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Combine wildlife with flowers

Male golden pheasant with bluebells

East meets West: male golden pheasant amongst bluebells in the Conservation Area, Kew Gardens

As a wildlife photographer, for many years my goal was to capture animal portraits as well as their behaviour.  More recently, I especially enjoy seeking ways to combine wildlife with flowers. Sometimes, this is merely using a different focal length lens or camera angle to include flowers in the shot.  Wildlife on the ground can be enhanced by including flowers in focus around them. Alternatively, massed flowers can provide colourful out of focus elements in front or one or more animals or as a colourful backdrop, shown by the laysan albatross below.

Laysan albatross Midway Atoll with flowers

Alien golden crownbeard flowers provide a colourful backdrop to a Laysan albatross on Midway Atoll

But there is a twist to this photographer’s dream juxtaposition, because the introduced golden crownbeard (Verbesina encelioides) plants became an invasive alien on Eastern Island in Midway National Wildlife Refuge. This composite covered vast swathes of valuable nesting ground to a home of 1.5 million laysan albatross (65% of the world population). An eradication programme for the plants began in the 1990s and was intensified in 2003 using hand-pulling, mowing, and herbicide application as a means of control. The hard work has begun to pay off, with near-record numbers of both Laysan and black-footed albatrosses nesting on Midway Atoll NWR in 2012-2013.

It is thought that golden crownbeard was introduced to Midway in the 1930s as seeds in more than 9000 tons of soil imported from south west USA when the refuge was used as a military base. Now all visitors have to pass shoe-cleaning stations at the boat pier on Eastern Island.

Atlantic puffins with thrift Treshnish Isles

Atlantic puffins (Fratercula arctica) mingle amongst thrift on Lunga, the Treshnish Isles, Scotland

Seabirds that nest on cliffs where thrift thrives, can often be framed with the pink bobbles close to their nests or burrows adding a welcome splash of colour. Such an opportunity often arises beside kittiwake nests or burrows of Atlantic puffins.

Another approach is to seek out animal pollinators that visit flowers to feed on nectar or pollen. Because I have already shown insect pollinators in a previous blog I am not including them here.  Animals are creatures of habit, so that once birds and mammals have discovered a productive floriferous tree, they will return the following year.

Rainbow lorikeet feeds on drunken parrot tree

Rainbow lorikeet feeds on copious nectar produced by drunken parrot tree (Schotia brachypetala) Australia

The drunken parrot tree – so-named because it produces copious nectar that ferments resulting in some birds falling off the tree.  To date, 54 species of birds are known to feast on the nectar of this South African tree.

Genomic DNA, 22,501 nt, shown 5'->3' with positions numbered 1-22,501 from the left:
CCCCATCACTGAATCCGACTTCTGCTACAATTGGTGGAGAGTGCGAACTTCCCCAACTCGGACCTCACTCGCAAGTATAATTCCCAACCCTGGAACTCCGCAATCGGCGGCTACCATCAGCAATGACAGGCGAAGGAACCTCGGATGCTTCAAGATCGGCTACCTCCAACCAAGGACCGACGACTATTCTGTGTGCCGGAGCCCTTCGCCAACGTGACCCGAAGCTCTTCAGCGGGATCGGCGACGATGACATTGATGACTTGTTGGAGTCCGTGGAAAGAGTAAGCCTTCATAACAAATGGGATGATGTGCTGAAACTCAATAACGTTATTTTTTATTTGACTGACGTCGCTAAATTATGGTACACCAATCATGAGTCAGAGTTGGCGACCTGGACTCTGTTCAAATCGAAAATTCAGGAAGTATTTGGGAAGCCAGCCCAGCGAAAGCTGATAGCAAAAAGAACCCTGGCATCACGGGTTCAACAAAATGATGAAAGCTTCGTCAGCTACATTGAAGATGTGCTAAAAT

Some animals home into flowers to feed on the petals when they may be lucky and  gain a nectar reward. Whether they be caterpillars or beetles taking small nibbles or birds and mammals plucking complete flowers to munch them, they can all be lumped together as anti-pollinators, because they damage or destroy the attractiveness of the flower to potential pollinators.

Aztec parakeet eats mother of cocoa flowers

An Aztec parakeet (Eupsittula aztec) plucks a mother of cocoa (Gliricidia sepium) flower, Chiapas, Mexico

In addition to many bats that visit flowers to feast on nectar, other mammals feed on flowers themselves, often plucking them from a plant or a tree. In Madagascar, black-and-white ruffed lemurs visit the robust travellers tree flower to feed on the nectar which they expose by carefully parting the petals with their hands. Ring-tailed lemurs (Lemur catta) consume the petals of both wild and cultivated flowers and may also glean some nectar. Below a lemur has plucked a large cactus flower from a plant near one of the bungalows at Berenty in Madagascar.

Ring tailed lemur eats cactus flower

A ring-tailed lemur eats a petal of a large cactus flower it picked at Berenty, Madagascar

Whilst waiting to start a game drive in search of tigers at Ranthambore, an unexpected opportunity to take a monkey with flowers arose. After spotting a Hanuman langur snatch a garland from a tourist, I followed it running off to a large strangler fig tree, where it consumed the flowers.

Langur eats garland flowers India

Having grabbed a garland from a tourist, a Hanuman langur eats the flowers, Ranthambore, India

Flowering water lilies and other aquatic plants that grow in ponds and lakes, provide added interest and colour contrast to wading wildfowl and birds paddling along the surface. Dragonflies will sometimes rest on water lily or sacred lotus flowers in-between taking to the wing to capture their prey in mid-flight.

Dragonfly rests on water lily

A southern hawker (Aeshna cyanea) rests on a water lily flower in a Surrey garden pond

Hopefully, this small collection of images taken around the world will inspire you to grasp every opportunity that arises to combine wildlife with flowers to add colour to your images.  Like two for the price of one, it is a win, win situation! However, regardless of where the flowers appear in the frame, they do need to be in prime condition and preferably not shrivelled or wilting.

Happy hunting!

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